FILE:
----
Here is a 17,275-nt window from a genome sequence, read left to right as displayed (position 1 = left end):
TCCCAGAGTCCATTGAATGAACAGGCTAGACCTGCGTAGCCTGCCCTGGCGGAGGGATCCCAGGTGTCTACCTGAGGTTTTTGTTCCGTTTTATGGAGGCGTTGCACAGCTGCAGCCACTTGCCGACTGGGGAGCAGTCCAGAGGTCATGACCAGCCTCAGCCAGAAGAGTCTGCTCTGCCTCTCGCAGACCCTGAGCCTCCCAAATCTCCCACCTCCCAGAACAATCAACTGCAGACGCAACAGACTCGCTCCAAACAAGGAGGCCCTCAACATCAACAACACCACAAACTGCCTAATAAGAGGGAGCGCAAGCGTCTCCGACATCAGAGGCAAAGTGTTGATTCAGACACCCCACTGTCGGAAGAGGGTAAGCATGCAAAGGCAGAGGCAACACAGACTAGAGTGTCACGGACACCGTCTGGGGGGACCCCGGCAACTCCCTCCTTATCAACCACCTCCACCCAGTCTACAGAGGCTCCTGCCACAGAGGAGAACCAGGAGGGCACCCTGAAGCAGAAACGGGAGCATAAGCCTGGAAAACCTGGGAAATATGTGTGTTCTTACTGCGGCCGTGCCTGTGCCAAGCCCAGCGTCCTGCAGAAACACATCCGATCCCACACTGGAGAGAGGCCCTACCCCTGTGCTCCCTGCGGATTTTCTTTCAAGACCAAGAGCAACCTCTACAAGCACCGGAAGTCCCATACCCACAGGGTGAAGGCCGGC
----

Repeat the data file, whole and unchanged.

Here is a 17,275-nt window from a genome sequence, read left to right as displayed (position 1 = left end):
TCCCAGAGTCCATTGAATGAACAGGCTAGACCTGCGTAGCCTGCCCTGGCGGAGGGATCCCAGGTGTCTACCTGAGGTTTTTGTTCCGTTTTATGGAGGCGTTGCACAGCTGCAGCCACTTGCCGACTGGGGAGCAGTCCAGAGGTCATGACCAGCCTCAGCCAGAAGAGTCTGCTCTGCCTCTCGCAGACCCTGAGCCTCCCAAATCTCCCACCTCCCAGAACAATCAACTGCAGACGCAACAGACTCGCTCCAAACAAGGAGGCCCTCAACATCAACAACACCACAAACTGCCTAATAAGAGGGAGCGCAAGCGTCTCCGACATCAGAGGCAAAGTGTTGATTCAGACACCCCACTGTCGGAAGAGGGTAAGCATGCAAAGGCAGAGGCAACACAGACTAGAGTGTCACGGACACCGTCTGGGGGGACCCCGGCAACTCCCTCCTTATCAACCACCTCCACCCAGTCTACAGAGGCTCCTGCCACAGAGGAGAACCAGGAGGGCACCCTGAAGCAGAAACGGGAGCATAAGCCTGGAAAACCTGGGAAATATGTGTGTTCTTACTGCGGCCGTGCCTGTGCCAAGCCCAGCGTCCTGCAGAAACACATCCGATCCCACACTGGAGAGAGGCCCTACCCCTGTGCTCCCTGCGGATTTTCTTTCAAGACCAAGAGCAACCTCTACAAGCACCGGAAGTCCCATACCCACAGGGTGAAGGCCGGC